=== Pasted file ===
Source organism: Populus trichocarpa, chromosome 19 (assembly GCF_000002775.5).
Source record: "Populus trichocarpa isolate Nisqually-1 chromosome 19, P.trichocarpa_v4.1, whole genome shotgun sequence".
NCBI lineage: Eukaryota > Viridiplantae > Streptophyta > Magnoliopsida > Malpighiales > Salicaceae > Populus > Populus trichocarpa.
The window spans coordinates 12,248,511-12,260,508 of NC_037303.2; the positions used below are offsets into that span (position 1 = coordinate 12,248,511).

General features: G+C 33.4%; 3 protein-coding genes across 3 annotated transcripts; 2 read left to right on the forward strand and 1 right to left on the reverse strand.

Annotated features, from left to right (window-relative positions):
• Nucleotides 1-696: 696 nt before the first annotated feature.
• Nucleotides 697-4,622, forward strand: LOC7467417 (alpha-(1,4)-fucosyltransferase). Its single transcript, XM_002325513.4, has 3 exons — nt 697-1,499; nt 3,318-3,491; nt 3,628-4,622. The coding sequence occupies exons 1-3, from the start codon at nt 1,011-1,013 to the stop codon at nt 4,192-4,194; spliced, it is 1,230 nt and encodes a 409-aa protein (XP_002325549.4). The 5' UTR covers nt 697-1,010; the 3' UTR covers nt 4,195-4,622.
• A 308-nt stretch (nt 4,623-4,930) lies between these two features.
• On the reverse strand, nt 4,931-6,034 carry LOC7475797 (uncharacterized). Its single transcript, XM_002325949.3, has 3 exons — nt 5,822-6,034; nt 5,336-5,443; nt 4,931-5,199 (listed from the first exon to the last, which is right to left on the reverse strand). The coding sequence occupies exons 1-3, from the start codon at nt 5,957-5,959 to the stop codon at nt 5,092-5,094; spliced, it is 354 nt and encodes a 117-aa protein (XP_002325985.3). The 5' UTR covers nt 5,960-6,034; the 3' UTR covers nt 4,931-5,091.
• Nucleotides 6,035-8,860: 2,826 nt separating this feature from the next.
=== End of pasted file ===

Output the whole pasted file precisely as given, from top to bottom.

Source organism: Populus trichocarpa, chromosome 19 (assembly GCF_000002775.5).
Source record: "Populus trichocarpa isolate Nisqually-1 chromosome 19, P.trichocarpa_v4.1, whole genome shotgun sequence".
NCBI lineage: Eukaryota > Viridiplantae > Streptophyta > Magnoliopsida > Malpighiales > Salicaceae > Populus > Populus trichocarpa.
The window spans coordinates 12,248,511-12,260,508 of NC_037303.2; the positions used below are offsets into that span (position 1 = coordinate 12,248,511).

General features: G+C 33.4%; 3 protein-coding genes across 3 annotated transcripts; 2 read left to right on the forward strand and 1 right to left on the reverse strand.

Annotated features, from left to right (window-relative positions):
• Nucleotides 1-696: 696 nt before the first annotated feature.
• Nucleotides 697-4,622, forward strand: LOC7467417 (alpha-(1,4)-fucosyltransferase). Its single transcript, XM_002325513.4, has 3 exons — nt 697-1,499; nt 3,318-3,491; nt 3,628-4,622. The coding sequence occupies exons 1-3, from the start codon at nt 1,011-1,013 to the stop codon at nt 4,192-4,194; spliced, it is 1,230 nt and encodes a 409-aa protein (XP_002325549.4). The 5' UTR covers nt 697-1,010; the 3' UTR covers nt 4,195-4,622.
• A 308-nt stretch (nt 4,623-4,930) lies between these two features.
• On the reverse strand, nt 4,931-6,034 carry LOC7475797 (uncharacterized). Its single transcript, XM_002325949.3, has 3 exons — nt 5,822-6,034; nt 5,336-5,443; nt 4,931-5,199 (listed from the first exon to the last, which is right to left on the reverse strand). The coding sequence occupies exons 1-3, from the start codon at nt 5,957-5,959 to the stop codon at nt 5,092-5,094; spliced, it is 354 nt and encodes a 117-aa protein (XP_002325985.3). The 5' UTR covers nt 5,960-6,034; the 3' UTR covers nt 4,931-5,091.
• Nucleotides 6,035-8,860: 2,826 nt separating this feature from the next.